Lesson 8: Position, Speed, and Direction
Let’s use signed numbers to represent movement.
Illustrative Math Unit 7.5, Lesson 8 (printable worksheets)
Lesson 8 Summary
The following diagram shows how to use rational numbers to represent speed and direction.
Lesson 8.1 Distance, Rate, Time
- An airplane moves at a constant speed of 120 miles per hour for 3 hours. How far does it go?
- A train moves at constant speed and travels 6 miles in 4 minutes. What is its speed in miles per minute?
- A car moves at a constant speed of 50 miles per hour. How long does it take the car to go 200 miles?
Lesson 8.2 Going Left, Going Right
- After each move, record your location in the table. Then write an expression to represent the ending position that uses the starting position, the speed, and the time. The first row is done for you.
- How can you see the direction of movement in the expression?
- Using a starting position p, a speed s, and a time t, write two expressions for an ending position. One expression should show the result of moving right, and one expression should show the result of moving left.
Lesson 8.3 Velocity
A traffic safety engineer was studying travel patterns along a highway. She set up a camera and recorded the speed and direction of cars and trucks that passed by the camera. Positions to the east of the camera are positive, and to the west are negative.
Vehicles that are traveling towards the east have a positive velocity, and vehicles that are traveling towards the west have a negative velocity.
- Complete the table with the position of each vehicle if the vehicle is traveling at a constant speed for the indicated time period. Then write an equation.
- If a car is traveling east when it passes the camera, will its position be positive or negative 60 seconds after it passes the camera? If we multiply two positive numbers, is the result positive or negative?
- If a car is traveling west when it passes the camera, will its position be positive or negative 60 seconds after it passes the camera? If we multiply a positive and a negative number, is the result positive or negative?
Are you ready for more?
In many contexts we can interpret negative rates as “rates in the opposite direction.” For example, a car that is traveling -35 miles per hour is traveling in the opposite direction of a car that is traveling 40 miles per hour.
What could it mean if we say that water is flowing at a rate of -5 gallons per minute?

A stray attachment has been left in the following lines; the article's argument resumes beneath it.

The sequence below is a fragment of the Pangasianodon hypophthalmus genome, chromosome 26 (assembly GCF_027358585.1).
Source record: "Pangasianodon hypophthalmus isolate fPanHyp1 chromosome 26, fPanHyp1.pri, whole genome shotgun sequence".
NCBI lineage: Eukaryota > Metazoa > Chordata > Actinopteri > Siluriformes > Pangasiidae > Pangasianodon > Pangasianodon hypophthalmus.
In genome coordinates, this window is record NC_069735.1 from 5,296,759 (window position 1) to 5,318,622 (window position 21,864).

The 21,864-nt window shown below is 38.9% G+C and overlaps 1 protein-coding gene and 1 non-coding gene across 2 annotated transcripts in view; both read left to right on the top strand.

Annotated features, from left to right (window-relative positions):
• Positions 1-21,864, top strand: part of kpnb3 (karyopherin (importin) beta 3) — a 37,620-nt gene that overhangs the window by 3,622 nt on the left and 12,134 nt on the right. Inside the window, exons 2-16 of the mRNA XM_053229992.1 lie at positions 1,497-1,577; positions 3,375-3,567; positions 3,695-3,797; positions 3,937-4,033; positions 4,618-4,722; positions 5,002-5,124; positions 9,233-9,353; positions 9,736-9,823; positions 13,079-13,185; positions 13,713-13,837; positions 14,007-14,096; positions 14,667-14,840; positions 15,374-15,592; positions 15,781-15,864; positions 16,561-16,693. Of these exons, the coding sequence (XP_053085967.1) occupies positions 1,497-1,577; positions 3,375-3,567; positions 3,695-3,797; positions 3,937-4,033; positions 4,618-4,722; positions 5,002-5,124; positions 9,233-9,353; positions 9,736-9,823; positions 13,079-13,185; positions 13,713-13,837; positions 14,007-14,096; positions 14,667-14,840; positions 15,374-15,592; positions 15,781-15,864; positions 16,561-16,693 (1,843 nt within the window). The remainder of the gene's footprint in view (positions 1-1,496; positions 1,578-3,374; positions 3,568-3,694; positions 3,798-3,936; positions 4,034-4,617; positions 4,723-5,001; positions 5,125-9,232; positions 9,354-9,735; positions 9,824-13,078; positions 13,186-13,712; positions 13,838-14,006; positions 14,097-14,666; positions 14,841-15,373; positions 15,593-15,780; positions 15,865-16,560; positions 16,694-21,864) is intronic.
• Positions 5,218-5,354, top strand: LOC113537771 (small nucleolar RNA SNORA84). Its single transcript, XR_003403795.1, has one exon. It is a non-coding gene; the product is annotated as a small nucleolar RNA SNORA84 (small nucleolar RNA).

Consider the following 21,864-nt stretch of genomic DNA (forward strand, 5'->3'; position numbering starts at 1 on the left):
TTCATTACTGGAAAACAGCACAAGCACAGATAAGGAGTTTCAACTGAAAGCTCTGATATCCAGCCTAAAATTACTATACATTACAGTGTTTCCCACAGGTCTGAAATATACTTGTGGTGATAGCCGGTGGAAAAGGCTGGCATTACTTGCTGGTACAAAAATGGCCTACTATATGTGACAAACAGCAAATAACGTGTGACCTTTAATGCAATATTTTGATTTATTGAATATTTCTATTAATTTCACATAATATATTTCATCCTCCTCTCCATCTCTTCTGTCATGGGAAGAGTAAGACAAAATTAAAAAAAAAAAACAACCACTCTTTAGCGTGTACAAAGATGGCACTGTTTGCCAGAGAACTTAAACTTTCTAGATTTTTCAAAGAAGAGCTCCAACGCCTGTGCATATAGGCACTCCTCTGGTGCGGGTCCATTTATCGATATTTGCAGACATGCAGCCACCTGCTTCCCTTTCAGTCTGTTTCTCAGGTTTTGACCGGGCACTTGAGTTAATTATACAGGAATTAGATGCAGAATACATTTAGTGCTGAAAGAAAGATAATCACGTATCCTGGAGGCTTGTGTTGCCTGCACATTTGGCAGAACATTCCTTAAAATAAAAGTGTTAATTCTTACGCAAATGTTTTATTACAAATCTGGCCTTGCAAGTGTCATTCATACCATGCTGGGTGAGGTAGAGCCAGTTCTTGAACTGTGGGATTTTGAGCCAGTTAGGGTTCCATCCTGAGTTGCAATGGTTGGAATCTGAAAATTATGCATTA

Make up another situation with a negative rate, and explain what it could mean.
It could mean that instead of the water flowing into a container, the water is flowing out of the container.
Lesson 8 Practice Problems
- A number line can represent positions that are north and south of a truck stop on a highway. Decide whether you want positive positions to be north or south of the truck stop. Then plot the following positions on a number line.
a. The truck stop
b. 5 miles north of the truck stop
c. 3.5 miles south of the truck stop
- a. How could you distinguish between traveling west at 5 miles per hour and traveling east at 5 miles per hour without using the words “east” and “west”?
b. Four people are cycling. They each start at the same point. (0 represents their starting point.) Plot their finish points after five seconds of cycling on a number line
- Lin cycles at 5 meters per second
- Diego cycles at -4 meters per second
- Elena cycles at 3 meters per second
- Noah cycles at -6 meters per second
- Find the value of each expression.
- A shopper bought a watermelon, a pack of napkins, and some paper plates. In his state, there is no tax on food. The tax rate on non-food items is 5%. The total for the three items he bought was $8.25 before tax, and he paid $0.19 in tax. How much did the watermelon cost?
- For each equation, write two more equations using the same numbers that express the same relationship in a different way.
a. 3 + 2 = 5
b. 7.1 + 3.4 = 10.5
c. 15 - 8 = 7
d. 3/2 + 9/5 = 33/10
- Which graphs could not represent a proportional relationship? Explain how you decided.
The Open Up Resources math curriculum is free to download from the Open Up Resources website and is also available from Illustrative Mathematics.
Try the free Mathway calculator and
problem solver below to practice various math topics. Try the given examples, or type in your own
problem and check your answer with the step-by-step explanations.
We welcome your feedback, comments and questions about this site or page. Please submit your feedback or enquiries via our Feedback page.